Certainly, gas sanctions would have some impact on Russia, but how much?  Russia and China already trade with the Ruble and the Yuan, with both resources and manufactured goods.  They could begin trade with other countries in their own currencies which has several effects.  First, less but still some money for Russia.  Second, the other countries would have cheaper gas without having to exchange their money for US dollars.  Third, the hit on the US dollar would put it at considerable risk as the world’s global reserve petrodollar fiat currency.

Let’s look at the latter more closely.  Many people argue that the US wars in the Middle East and elsewhere are in order to harvest the oil wealth of the world for themselves.  This is only partly true.  The main truth is that the US dollar is the reserve currency essentially meaning that in order for international exchange to occur, they must use the US dollar as all items are priced in dollars.

Further it is also a fiat currency, adding another level of weakness to the dollar. Being a fiat currency means it is declared legal money, but it has nothing for support but the belief that a particular scrap of paper with some fancy ink on it has some intrinsic value.  It doesn’t, it is not even a promise of money as there is no gold or other valued resource supporting it—other than the apparent necessity to buy oil in dollars.

If the Russians start trading in other than US dollars, if Russia sells its dollar holdings on the exchange markets, if Russia sells it billions of US Treasury bonds on the market (as China has started to do) the US dollar will take a severe downturn, supported only by more of the trillions of dollars already in circulation without basis of value.   If the US dollar goes down, it essentially becomes worthless as more and more other countries either try to front-run Russia in getting rid of their dollars, or accept their losses and start trading in Rubles and Yuan—and gold.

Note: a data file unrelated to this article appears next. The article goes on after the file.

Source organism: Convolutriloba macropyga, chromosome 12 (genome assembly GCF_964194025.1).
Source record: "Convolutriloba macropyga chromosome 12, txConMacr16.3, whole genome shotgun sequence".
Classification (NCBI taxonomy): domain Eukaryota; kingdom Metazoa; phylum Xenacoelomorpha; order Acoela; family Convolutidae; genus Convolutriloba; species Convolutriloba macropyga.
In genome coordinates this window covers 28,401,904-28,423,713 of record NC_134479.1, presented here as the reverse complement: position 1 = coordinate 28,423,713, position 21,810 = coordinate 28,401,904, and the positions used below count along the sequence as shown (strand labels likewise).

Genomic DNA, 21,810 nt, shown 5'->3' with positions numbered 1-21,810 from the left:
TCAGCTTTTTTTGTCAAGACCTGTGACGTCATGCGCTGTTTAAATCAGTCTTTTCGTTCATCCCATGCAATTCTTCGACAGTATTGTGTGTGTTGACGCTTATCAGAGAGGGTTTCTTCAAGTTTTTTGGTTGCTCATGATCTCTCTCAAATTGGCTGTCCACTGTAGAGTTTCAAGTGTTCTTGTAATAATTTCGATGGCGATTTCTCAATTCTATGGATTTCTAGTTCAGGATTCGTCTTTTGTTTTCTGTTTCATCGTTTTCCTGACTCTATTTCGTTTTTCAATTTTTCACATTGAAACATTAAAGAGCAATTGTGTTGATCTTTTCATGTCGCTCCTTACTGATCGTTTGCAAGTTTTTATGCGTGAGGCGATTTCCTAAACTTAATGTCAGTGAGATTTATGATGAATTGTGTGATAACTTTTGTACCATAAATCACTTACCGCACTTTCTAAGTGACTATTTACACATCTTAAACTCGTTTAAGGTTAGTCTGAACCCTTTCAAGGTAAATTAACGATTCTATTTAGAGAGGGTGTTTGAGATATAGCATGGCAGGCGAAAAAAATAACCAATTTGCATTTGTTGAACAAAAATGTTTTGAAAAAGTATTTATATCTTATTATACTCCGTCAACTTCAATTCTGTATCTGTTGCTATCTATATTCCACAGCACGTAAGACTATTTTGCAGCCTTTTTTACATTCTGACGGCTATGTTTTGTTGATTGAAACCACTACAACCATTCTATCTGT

The U.S. is trillions of dollars in debt to much of the rest of the world and also within its domestic economics.  The economy is one large bubble, supported by the printing of trillions more dollars each year, not backed by anything but a hope and a prayer that all will be well—and the US military.   The US has been selling gold for two related purposes:  to keep the dollar up, and keep the price of gold down.  As the dollar looks weaker and weaker, more and more people in the eastern nations are buying gold, regardless of its generally lowering price.  The west continues to sell, until eventually they will no longer be able to supply physical gold—and then China and Russia win the economic battle.

China has bought thousands of tons of gold as recorded through official channels and considering the secretive nature of their polity, probably thousands more tons unofficially.  Russia has gold.  India has gold.  Brazil has gold.  South Africa obviously has gold.  The BRICS could be well on their way to establishing a gold standard currency of some form, or perhaps a basket of currencies, backed by gold.   The U.S., if it wishes to remain within the realm of an economic power, second rate though it is, will have to adjust to this possible reality and hope they can somehow be included.

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Issue Dated: Feb 5, 2017